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Central New York Regional Economic Development Council Announces Progress on Housing Rehabilitation and Community Revitalization Projects

(July 09, 2012)

Central New York Regional Economic Development Council Announces Progress on Housing Rehabilitation and Community Revitalization Projects

The Central New York Regional Economic Development Council today announced that 13 housing rehabilitation and community development projects have signed contracts with the state and are moving forward with the first stages of $4,825,000 million in awards from Governor Andrew M. Cuomo’s Regional Council initiative. The projects will restore and rehabilitate homes for 275 families in the Central New York Region, with total project costs of $9.5 million.

“These housing rehabilitation projects are a great example of synchronizing New York state and regional investment to build on local economic strengths and improve quality of life,” said Nancy Cantor, Chancellor and President of Syracuse University and Co-Chair of the CNYREDC. “With broad input from across the community, our regional council identified Central New York’s priorities for economic development and these projects rose to the top tier. Collaboration of this kind is the key to restoring prosperity both for Central New York and for New York State.”

“These projects stand to have a significant impact on our communities,” said Robert Simpson, president of CenterState CEO and co-chair of the CNYREDC. “Consistent with the region’s strategic plan, these projects revitalize our urban cores and neighborhoods by enhancing affordable housing options across the region.”

“In what I know will prove to be a long and productive relationship, HCR is proud to work under the Central New York Regional Council’s leadership in providing jobs and economic development to a region that needs them,” said NYS Homes & Community Renewal Commissioner & CEO Darryl C. Towns. “But most important for the families working with our non-profit partners, we are gratified to build and provide the affordable homes that they need.”

Investments made through the Regional Councils will be administered by New York State Homes and Community Renewal, the state’s housing agency. The Central New York Housing Rehabilitation investments that have executed contracts to-date include:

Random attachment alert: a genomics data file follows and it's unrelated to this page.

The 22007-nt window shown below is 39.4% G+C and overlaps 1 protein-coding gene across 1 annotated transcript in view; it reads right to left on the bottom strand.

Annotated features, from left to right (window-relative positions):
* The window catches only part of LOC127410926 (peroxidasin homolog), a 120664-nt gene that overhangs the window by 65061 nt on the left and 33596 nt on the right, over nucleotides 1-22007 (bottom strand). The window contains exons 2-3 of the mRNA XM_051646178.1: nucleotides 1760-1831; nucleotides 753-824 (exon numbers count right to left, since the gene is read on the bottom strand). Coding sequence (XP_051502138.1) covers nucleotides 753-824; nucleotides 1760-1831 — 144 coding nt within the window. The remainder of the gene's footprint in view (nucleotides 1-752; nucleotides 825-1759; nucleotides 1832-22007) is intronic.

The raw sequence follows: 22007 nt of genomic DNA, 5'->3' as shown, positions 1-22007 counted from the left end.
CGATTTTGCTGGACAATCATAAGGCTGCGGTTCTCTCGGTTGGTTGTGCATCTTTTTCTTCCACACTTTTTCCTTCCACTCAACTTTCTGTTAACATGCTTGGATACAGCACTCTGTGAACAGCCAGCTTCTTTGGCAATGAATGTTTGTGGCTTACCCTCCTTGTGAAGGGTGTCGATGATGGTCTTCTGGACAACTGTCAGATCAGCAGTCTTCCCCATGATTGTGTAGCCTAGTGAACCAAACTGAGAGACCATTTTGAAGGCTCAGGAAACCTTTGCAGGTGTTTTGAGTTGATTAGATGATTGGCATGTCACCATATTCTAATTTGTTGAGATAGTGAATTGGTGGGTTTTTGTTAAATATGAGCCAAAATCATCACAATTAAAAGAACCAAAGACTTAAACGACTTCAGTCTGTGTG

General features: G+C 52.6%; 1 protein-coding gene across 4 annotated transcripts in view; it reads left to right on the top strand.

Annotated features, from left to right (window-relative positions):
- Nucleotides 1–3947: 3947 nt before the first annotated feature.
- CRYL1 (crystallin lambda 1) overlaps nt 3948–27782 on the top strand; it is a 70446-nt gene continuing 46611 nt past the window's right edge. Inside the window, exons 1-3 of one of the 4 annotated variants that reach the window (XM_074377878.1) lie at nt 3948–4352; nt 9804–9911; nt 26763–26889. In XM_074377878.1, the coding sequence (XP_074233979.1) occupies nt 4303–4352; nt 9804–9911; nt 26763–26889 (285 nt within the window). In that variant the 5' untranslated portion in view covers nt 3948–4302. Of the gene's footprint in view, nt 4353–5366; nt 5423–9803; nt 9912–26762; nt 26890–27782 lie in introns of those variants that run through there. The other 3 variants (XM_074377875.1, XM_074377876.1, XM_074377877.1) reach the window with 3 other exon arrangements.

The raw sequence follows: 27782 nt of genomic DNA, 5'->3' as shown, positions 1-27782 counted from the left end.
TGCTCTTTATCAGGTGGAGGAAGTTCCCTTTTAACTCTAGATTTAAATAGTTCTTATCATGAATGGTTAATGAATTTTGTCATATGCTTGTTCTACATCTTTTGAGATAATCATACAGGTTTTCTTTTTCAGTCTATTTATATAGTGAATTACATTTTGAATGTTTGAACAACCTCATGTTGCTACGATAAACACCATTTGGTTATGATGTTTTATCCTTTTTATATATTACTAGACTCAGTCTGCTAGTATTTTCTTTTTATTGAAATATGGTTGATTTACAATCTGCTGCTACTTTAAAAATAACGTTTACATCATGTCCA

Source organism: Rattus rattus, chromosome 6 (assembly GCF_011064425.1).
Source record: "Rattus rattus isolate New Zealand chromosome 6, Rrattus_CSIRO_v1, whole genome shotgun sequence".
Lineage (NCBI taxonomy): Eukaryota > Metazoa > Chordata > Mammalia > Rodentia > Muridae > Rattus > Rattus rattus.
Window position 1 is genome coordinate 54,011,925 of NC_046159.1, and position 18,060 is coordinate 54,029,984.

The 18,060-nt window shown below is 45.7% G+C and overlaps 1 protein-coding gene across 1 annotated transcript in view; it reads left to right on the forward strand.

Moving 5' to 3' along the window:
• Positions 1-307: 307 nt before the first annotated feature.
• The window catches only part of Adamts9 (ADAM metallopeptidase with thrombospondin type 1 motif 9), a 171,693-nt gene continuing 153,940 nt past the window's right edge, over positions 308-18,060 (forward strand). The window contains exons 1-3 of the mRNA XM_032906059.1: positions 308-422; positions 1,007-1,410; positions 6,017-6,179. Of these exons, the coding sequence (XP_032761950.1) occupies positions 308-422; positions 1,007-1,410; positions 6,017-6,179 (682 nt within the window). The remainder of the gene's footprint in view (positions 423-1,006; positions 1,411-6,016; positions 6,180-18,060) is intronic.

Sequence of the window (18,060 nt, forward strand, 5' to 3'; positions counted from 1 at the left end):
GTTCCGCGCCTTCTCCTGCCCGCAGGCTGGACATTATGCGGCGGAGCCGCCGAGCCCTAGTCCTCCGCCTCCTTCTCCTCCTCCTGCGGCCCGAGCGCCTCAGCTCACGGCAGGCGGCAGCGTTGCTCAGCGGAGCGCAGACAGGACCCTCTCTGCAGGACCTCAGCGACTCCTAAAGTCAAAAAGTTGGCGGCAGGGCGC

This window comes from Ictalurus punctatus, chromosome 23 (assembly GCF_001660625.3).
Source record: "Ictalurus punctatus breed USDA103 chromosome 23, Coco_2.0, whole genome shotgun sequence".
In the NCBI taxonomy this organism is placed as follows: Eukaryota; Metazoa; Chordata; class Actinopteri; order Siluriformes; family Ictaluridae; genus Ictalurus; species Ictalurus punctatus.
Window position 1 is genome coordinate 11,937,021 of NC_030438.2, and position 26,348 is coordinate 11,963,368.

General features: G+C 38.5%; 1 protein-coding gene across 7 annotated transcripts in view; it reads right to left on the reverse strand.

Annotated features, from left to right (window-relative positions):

• A $1 million investment to Home Headquarters, Inc., through the HOME program, to rehabilitate vacant properties and construct new homes for first-time homebuyers in the City of Syracuse
  • $700,000 investment to the Homesite Fund, Inc., through the HOME program, to improve housing conditions throughout the City of Auburn and Cayuga County
  • A $400,000 investment to the City of Cortland, through the CDBG program, to assist in the purchase of two or three-unit housing properties in the City of Cortland that will result in the development of 19 affordable homes
  • A $400,000 investment, through the CDBG program, to the Village of Homer to rehabilitate 11 substandard housing units
  • A $400,000 investment to the Town of Marathon, through the CDBG program, that will rehabilitate 13 owner-occupied severely substandard housing units
  • A$400,000 investment to the Town of Cortlandville, through the CDBG program, to rehabilitate 13 owner-occupied, severely substandard units
  • A $400,000 investment to Bishop Sheen Ecumenical Housing Foundation, Inc., through the HOME program, to rehabilitate 14 homes in Cayuga County
  • A $300,000 investment to Onondaga County Community Development, through the Access to Home program, to improve accessibility of 25 homes of persons with physical disabilities
  • A $300,000 investment to Arise Child and Family, through the Access to Home program, to make accessibility improvements to 20 homes of people with disabilities, disabled veterans, and frail elderly
  • A $300,000 investment to Onondaga County, through the Affordable Housing Corporation, to improve approximately 50 homes throughout the county
  • A $75,000 investment to Homesite Fund, Inc., through the RESTORE program, to address emergency housing repairs needs in Cayuga County